Weekend Wanderlust

Henry W. Coe State Park
  |  Gorp.com

Challenging the size of the many federal wilderness areas in the Sierras, 81,000 acre Henry W. Coe State park is within a stone's throw of San Jose. It is filled with a wide range of wildlife, from deer and wildcat to quail and coyote (I had two encounters with Trickster Coyote in less than 24 hours). The long, steep ridge lines are covered with a broad range of oaks, ponderosa pine, and madrone. Henry W. Coe State Park is an undiscovered jewel for many in the Bay area.

Steep terrain, high temperatures and intermittent water play a major role in defining Henry Coe. Because of this, hikes of short distances are recommended for a first visit to the park.

Recommended trip: Frog Lake to Poverty Flat. Return via China Hole and Pine Ridge.

Get an early start on your weekend. Frog Lake is less than 2 miles from park headquarters and makes for a fine Friday evening destination.

From the visitor center climb up road past the ranger's residence to the start of Hobbs Road. At the gate take Monument Trail north. The trail runs 0.4 miles over a high hump, then drops down to Hobbs Road again. Continue north (left) up Hobbs road for 0.9 miles to the intersection for Flat Frog and Frog Lake Trails. Turn up Frog Lake Trail and travel 0.2 mile to Frog Lake. Bring plenty of water for this first night. Potable (or filterable) water is scarce or non-existent, depending on season.

Day two: Climb north up Frog Lake Trail for close to a mile to the intersection with Middle Ridge Trail. Turn right (southeast). Middle Ridge is exceptionally steep. Watch your step.

Middle Ridge Trail runs down the long spine of Middle Ridge. It is spotted with pine, madrone and plenty of oak and provides beautiful views of Blue Ridge, aptly named for its likeness to the high country of the American Southeast.

After just over 3.5 miles, drop into Poverty Flat. Regardless of its namesake, Poverty Flat is rich in campsites and water. The park's most reliable water source, Coyote Creek, runs through this valley. Set up camp here.

Four and a half miles might sound pretty short for a day, but there is plenty of exploring to be done from here. Throw together a fanny pack and head southeast up Poverty Flat Road over Jackass Peak. Continue east until you hit Mahoney Trail. Take this down a long slope that drops you at Los Cruzeros campsite and the often dried out East Fork Coyote Creek. Weather permitting, turn right up the East Fork and hike the stretch of"The Narrows," ending at the Middle Fork of the Coyote. Turn right and follow the makeshift (and in some places, be warned, precarious) trail that leads back to Poverty Flat.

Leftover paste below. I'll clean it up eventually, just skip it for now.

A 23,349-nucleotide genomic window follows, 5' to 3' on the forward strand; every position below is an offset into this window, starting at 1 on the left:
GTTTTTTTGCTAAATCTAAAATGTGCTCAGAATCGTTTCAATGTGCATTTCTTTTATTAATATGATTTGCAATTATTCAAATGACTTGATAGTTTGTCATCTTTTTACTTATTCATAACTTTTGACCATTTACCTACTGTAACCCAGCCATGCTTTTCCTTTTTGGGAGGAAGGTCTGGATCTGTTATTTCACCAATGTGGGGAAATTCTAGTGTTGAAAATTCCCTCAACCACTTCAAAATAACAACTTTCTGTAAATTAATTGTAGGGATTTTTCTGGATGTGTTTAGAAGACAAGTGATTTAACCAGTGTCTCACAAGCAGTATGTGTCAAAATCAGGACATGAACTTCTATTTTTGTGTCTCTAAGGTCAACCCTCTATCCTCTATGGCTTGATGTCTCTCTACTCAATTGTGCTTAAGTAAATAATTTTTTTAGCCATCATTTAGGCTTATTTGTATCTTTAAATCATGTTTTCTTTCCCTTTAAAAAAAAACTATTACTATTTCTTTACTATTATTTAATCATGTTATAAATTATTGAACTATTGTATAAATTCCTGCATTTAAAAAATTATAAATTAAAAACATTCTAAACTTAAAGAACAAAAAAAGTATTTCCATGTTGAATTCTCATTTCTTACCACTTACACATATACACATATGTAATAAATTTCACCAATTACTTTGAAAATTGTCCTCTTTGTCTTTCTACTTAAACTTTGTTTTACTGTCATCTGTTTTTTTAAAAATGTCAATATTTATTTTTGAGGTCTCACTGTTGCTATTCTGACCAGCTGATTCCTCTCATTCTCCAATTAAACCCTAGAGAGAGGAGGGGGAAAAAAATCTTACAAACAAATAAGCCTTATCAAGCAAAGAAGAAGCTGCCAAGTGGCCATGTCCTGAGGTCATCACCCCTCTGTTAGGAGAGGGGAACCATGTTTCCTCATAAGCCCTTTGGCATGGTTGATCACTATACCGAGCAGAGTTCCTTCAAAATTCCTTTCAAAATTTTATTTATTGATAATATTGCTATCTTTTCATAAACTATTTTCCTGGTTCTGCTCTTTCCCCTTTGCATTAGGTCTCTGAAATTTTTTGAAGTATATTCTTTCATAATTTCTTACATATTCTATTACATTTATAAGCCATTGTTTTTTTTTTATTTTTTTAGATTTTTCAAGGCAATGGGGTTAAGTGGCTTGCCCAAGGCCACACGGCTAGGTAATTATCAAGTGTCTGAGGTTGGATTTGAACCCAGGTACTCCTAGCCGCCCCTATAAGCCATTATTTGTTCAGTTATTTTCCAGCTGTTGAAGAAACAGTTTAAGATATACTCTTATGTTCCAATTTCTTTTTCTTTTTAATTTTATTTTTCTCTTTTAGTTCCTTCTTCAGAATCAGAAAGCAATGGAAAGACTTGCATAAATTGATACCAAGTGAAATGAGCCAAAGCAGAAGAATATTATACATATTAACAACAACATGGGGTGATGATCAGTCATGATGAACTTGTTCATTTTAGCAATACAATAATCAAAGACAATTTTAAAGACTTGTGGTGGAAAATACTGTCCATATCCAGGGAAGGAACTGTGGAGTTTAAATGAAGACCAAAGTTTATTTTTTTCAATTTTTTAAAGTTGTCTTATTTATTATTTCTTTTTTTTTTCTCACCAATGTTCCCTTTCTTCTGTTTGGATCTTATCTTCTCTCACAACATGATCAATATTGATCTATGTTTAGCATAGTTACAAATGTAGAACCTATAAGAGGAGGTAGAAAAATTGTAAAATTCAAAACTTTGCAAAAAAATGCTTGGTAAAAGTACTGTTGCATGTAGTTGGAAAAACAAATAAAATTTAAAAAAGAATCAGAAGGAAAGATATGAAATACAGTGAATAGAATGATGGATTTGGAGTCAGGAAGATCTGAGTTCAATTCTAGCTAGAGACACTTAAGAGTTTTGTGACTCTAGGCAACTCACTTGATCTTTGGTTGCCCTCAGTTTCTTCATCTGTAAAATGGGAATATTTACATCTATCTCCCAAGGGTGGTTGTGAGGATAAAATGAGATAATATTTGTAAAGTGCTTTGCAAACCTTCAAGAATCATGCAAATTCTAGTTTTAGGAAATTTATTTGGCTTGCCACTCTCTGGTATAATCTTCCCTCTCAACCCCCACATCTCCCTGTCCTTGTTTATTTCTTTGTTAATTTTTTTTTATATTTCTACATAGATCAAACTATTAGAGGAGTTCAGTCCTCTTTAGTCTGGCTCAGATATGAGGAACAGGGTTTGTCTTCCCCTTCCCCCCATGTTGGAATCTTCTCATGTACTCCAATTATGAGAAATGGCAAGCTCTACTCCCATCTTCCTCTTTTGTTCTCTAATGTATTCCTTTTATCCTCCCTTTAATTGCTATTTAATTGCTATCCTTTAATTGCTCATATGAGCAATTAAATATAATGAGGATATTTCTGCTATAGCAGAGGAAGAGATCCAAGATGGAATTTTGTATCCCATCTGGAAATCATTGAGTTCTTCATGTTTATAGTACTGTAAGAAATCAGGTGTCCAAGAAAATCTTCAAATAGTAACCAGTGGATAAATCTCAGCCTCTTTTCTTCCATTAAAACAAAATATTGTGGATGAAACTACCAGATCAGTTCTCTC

Day three: Take Cougar Trail up 0.7 miles of switchbacks to China Hole Trail. Head west on China Hole just over a mile to Manzanita Point Road. Turn right. You can follow Manzanita Point Road all the way back to park headquarters, but I suggest taking Springs or Forest Trail for a diversion. Corral Trail, towards the end, cuts off unnecessary road hiking and is more direct. Total mileage on day three: under 5 miles.

Getting there: From San Jose take U.S. 101 South to Morgan Hill. Take the East Dunne Ave. exit. Turn left onto East Dunne Ave. and follow this east into the hills. Park Headquarters is 13 miles from freeway, butroad is windy. Use caution.

Public Transit: None, really. Valley Transit Authority can get you within 10 miles, but not on weekends (408) 321-2300.

Recommended Map: Henry W. Coe State Park Trail & Camping Map, by BuddhaNature Maps & Books. Excellent topographical map of most-hiked westernsection and contour shading of entire park on reverse. Topo map also hastrail mileages. Contact the Pine Ridge Association, P.O. Box 846, Morgan Hill, CA 95038, (408) 779-2728.

Contact Information:
Henry W. Coe State Park
California Dept. of Park and Recreation
P.O. Box 846
Morgan Hill, CA 95038
(408) 779-2728

Thanks to Ranger Patrick Goodrich.

Published: 30 Apr 2002 | Last Updated: 15 Sep 2010
Details mentioned in this article were accurate at the time of publication


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